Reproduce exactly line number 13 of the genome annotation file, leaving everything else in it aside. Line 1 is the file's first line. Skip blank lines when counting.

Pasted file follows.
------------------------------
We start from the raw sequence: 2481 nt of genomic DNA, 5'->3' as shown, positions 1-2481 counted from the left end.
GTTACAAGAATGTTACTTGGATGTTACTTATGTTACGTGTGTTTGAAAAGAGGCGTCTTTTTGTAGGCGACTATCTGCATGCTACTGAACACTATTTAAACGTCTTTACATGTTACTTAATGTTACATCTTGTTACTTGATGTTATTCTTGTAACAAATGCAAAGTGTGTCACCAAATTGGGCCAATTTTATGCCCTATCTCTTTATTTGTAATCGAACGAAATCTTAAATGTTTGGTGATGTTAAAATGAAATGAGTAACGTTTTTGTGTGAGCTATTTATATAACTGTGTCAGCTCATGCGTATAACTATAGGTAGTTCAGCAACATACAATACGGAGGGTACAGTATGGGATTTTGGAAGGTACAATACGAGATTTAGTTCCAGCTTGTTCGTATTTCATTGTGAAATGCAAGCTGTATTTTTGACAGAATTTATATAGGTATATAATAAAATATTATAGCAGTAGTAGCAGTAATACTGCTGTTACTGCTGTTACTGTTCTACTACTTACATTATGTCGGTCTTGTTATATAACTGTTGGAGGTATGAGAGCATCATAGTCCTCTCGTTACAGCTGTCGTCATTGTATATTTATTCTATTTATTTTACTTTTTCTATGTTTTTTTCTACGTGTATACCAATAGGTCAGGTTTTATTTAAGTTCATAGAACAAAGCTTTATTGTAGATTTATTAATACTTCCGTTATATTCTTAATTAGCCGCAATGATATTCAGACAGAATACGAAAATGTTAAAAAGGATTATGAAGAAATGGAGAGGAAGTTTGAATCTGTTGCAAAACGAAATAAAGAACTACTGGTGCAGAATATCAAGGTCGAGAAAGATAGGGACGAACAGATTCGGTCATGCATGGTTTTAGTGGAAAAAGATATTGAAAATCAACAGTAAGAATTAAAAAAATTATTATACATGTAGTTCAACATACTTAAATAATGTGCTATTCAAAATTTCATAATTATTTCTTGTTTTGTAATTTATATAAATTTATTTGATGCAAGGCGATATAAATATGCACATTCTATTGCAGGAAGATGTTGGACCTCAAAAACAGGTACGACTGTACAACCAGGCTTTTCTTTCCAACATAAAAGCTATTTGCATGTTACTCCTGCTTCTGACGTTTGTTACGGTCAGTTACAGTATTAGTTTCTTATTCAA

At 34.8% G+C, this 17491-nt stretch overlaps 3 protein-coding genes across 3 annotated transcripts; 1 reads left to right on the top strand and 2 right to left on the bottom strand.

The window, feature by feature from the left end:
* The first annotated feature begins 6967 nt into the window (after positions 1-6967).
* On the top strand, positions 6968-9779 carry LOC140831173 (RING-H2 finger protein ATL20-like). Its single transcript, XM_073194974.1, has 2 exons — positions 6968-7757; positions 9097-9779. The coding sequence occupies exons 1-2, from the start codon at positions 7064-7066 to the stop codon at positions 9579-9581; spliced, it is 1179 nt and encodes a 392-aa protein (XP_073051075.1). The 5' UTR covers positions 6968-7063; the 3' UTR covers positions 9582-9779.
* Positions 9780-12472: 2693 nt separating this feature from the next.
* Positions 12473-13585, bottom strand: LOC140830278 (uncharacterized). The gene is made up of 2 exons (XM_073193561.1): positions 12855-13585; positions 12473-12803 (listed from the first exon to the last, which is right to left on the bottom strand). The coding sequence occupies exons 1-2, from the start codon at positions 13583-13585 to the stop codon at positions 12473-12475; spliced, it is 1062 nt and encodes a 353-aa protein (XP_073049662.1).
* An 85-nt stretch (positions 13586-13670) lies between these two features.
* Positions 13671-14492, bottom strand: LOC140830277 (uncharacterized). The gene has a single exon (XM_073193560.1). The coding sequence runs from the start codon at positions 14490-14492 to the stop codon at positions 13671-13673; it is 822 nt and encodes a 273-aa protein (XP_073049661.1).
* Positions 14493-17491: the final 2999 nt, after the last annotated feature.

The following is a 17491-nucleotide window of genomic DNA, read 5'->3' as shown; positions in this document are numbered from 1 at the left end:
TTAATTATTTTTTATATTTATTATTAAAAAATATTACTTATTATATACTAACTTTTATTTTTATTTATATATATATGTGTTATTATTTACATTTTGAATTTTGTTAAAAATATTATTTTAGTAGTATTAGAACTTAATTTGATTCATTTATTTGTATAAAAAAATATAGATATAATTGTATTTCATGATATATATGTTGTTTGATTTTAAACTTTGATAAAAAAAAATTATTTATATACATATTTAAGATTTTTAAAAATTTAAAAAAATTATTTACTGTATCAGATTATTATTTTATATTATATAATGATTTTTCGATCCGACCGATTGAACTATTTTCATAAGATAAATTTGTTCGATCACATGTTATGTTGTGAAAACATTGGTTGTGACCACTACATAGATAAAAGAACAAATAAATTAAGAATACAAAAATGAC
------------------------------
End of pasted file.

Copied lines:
TTAATTATTTTTTATATTTATTATTAAAAAATATTACTTATTATATACTAACTTTTATTTTTATTTATATATATATGTGTTATTATTTACATTTTGAATTTTGTTAAAAATATTATTTTAGTAGTATTAGAACTTAATTTGATTCATTTATTTGTATAAAAAAATATAGATATAATTGTATTTCATGATATATATGTTGTTTGATTTTAAACTTTGATAAAAAAAAATTATTTATATACATATTTAAGATTTTTAAAAATTTAAAAAAATTATTTACTGTATCAGATTATTATTTTATATTATATAATGATTTTTCGATCCGACCGATTGAACTATTTTCATAAGATAAATTTGTTCGATCACATGTTATGTTGTGAAAACATTGGTTGTGACCACTACATAGATAAAAGAACAAATAAATTAAGAATACAAAAATGAC